Yamaha CDR-HD1000 CD Recorder 
Home Theater Audio Sources CD Players
Written by Brian Kahn   
Monday, 01 April 2002

Introduction
Yamaha’s new CD recorder, the CDR-HD1000 ($999), combines a CD player/recorder with a 20 GB hard drive. The hard drive is designed to enable fast copying, editing and creation of compilations. The 20 GB drive can hold approximately 30 CDs’ worth of music with no compression. That’s right, this unit, unlike the majority of CD recorder/hard drive combination units on the market, maintains the audio quality of the original source by eliminating the use of compression. In addition to using the internal CD drive as a source, it is possible to use external digital sources via the optical or coaxial inputs. The Yamaha can accept digital signals sampled at 96 kHz, 46 kHz, 44.1 kHz or 32 kHz, allowing for a wide variety of source media to be used. The Yamaha also has analog inputs and 24 bit A/D converters for analog sources. Essentially, any source can be used and the user can convert original recordings on miscellaneous media types to CD. This is a nice feature for those who have favorite recordings on formats that are no longer popular and whose playback devices are becoming scarce.

Yamaha holds this unit out primarily as a high-speed, high-quality digital recording system. For those on a tight budget, this unit can do double duty as your CD player as well as a digital jukebox.

The CDR-HD1000 is compatible with CD-R’s, CD-RW’s and CD Text discs. The discs must be those specified for consumer or music use, as the blank media for professional or computer use will not work as a recording medium. The CDR-HD1000 is compliant with the Serial Copy Management System (SCMS), which allows only one generation of copies to be made. The CDR-HD1000 uses a process called Digital Move to ensure compliance with SCMS regulations. The Digital Move process allows the user to create a "disc" on the internal hard drive, then move rather than copy it onto a CD, deleting the information from the hard drive as it does so. The CDR-HD1000 has three copy modes: analog, digital and auto digital/analog. The automatic mode will begin in digital and then automatically switch to analog when a SCMS-protected track is encountered.

Setup
I placed the CDR-HD1000 in my two-channel system. Hooking the unit up was fairly straightforward. Connecting the analog outputs to any available line level input on your preamp is all that is really necessary. I also connected the coaxial output of my Theta Data Basic transport to the coaxial input of the Yamaha, and the Yamaha’s coaxial output to my Perpetual Technologies DSP/DAC (the P-3 /P-1 combination). This setup allowed me to use the internal CD drive or the Theta as a source and also let me use the Yamaha either as a CD player or CD transport.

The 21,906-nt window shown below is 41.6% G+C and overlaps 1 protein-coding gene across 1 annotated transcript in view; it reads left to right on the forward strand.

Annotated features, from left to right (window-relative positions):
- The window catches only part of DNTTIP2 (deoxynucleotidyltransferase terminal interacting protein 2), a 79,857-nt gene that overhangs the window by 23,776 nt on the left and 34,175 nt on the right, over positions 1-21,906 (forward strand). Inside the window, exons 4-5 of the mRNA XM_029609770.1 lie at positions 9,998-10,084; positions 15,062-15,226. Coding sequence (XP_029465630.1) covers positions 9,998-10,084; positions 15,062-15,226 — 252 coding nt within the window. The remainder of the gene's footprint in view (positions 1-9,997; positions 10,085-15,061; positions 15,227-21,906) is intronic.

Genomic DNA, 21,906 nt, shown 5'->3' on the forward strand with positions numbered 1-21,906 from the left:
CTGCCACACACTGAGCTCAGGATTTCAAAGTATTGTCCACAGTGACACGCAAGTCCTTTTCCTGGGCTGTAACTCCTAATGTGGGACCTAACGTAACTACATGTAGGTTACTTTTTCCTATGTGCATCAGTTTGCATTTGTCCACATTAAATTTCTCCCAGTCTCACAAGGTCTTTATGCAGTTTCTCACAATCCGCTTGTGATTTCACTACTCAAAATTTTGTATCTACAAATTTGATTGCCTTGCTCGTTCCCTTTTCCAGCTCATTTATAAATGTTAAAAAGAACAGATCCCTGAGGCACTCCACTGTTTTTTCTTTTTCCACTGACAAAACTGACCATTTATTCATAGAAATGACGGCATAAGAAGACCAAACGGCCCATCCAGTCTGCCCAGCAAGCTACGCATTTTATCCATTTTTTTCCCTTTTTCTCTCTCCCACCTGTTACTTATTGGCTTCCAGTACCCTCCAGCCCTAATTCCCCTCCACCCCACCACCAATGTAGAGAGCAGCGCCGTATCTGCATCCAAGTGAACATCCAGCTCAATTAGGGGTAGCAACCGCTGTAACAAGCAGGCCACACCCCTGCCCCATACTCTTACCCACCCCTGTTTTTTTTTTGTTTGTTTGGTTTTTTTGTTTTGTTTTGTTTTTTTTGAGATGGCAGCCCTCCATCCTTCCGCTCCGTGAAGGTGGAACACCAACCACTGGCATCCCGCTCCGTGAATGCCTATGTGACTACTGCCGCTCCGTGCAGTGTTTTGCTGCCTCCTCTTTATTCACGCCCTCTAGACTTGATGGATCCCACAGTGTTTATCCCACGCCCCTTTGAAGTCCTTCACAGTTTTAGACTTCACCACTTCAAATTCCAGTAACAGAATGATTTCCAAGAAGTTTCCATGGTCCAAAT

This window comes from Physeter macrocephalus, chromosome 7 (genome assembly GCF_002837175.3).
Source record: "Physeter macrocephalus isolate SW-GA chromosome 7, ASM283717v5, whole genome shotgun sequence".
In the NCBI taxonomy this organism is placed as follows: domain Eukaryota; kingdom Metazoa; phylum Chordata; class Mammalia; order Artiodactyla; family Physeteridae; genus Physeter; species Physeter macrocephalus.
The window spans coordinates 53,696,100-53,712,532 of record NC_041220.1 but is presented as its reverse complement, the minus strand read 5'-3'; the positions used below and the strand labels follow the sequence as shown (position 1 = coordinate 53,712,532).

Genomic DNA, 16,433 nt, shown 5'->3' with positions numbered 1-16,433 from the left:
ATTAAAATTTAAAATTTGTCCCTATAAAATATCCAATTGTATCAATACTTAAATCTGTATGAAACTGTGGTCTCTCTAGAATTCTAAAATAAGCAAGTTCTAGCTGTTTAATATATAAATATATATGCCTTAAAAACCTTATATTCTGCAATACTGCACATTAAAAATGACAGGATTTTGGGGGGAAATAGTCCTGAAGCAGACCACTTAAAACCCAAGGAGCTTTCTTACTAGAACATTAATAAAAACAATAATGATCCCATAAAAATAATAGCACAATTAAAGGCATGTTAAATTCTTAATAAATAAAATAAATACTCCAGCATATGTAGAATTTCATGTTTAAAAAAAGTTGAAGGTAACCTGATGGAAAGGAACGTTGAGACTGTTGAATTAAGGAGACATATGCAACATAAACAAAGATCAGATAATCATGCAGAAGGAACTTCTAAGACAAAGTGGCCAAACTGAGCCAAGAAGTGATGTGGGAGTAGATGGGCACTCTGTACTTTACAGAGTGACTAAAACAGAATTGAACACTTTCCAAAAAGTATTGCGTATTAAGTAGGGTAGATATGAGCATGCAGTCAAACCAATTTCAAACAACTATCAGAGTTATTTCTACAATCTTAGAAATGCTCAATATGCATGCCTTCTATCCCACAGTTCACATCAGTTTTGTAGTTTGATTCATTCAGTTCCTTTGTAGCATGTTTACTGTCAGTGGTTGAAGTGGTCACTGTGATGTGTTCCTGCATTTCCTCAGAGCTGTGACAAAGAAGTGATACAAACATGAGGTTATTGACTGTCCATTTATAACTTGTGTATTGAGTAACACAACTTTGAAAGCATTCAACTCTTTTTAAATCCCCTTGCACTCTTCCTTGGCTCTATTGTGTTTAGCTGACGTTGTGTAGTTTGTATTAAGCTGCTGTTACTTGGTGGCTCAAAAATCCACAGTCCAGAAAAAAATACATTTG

Recording
I began by making simple copies of entire CDs for use in my car. I placed U2’s The Joshua Tree (Island Records) in the unit’s internal CD drive and pressed the "Copy" button three times. The Yamaha began the copying process. The 10x speed drive transferred all the data to the internal hard drive in just a few minutes. When the album had been copied to the internal hard drive, the display read "Change Discs!" I then removed the original disc and inserted a blank CD-R and closed the drawer. Upon closing the drawer with the blank CD-R inside, the Yamaha automatically performs what it calls Optimum Power Calibration, or OPC. This process takes about 15 seconds and is used to properly adjust the recording laser strength. The data is then moved, rather than copied from the hard drive to the blank CD-R. This occurs at 8x speed with CD-R’s and 4x speed with CD-RW’s.

The front panel display is well designed, easy to understand and provides the user with all the necessary status information, including recording progress. The lower portion of the display is a multi-color status bar with "HDD" on one side and "CDR" on another. While transferring data from the CDR to the HDD, the CDR side of the bar will light up first and then fade out as the HDD side lights up, and vice versa. This enables the user to see the direction of data flow from across the room.

I then made a copy of Jimmy Buffett’s Songs You Know By Heart (MCA Records), this time using the Theta transport as my source. This was a bit more complex than using the Yamaha’s internal CD drive, but not much. The process begins by selecting the recording source, in this case the coaxial input. I then selected a virtual disc number on the hard drive to record to and finally I designated the recording mode. As the source disc in the Theta was an original and therefore there were no SCMS complications, I used the digital mode. This process is much slower than using the internal drive as the Theta transport plays the disc at normal speed. After transferring the information onto the hard drive, I placed another blank CD-R in the Yamaha, pressed the "Copy" button twice and then selected the virtual disc number I wanted to copy (the same one I had just created). The Yamaha then began its high-speed burn of the CD-R using the "digital move" process.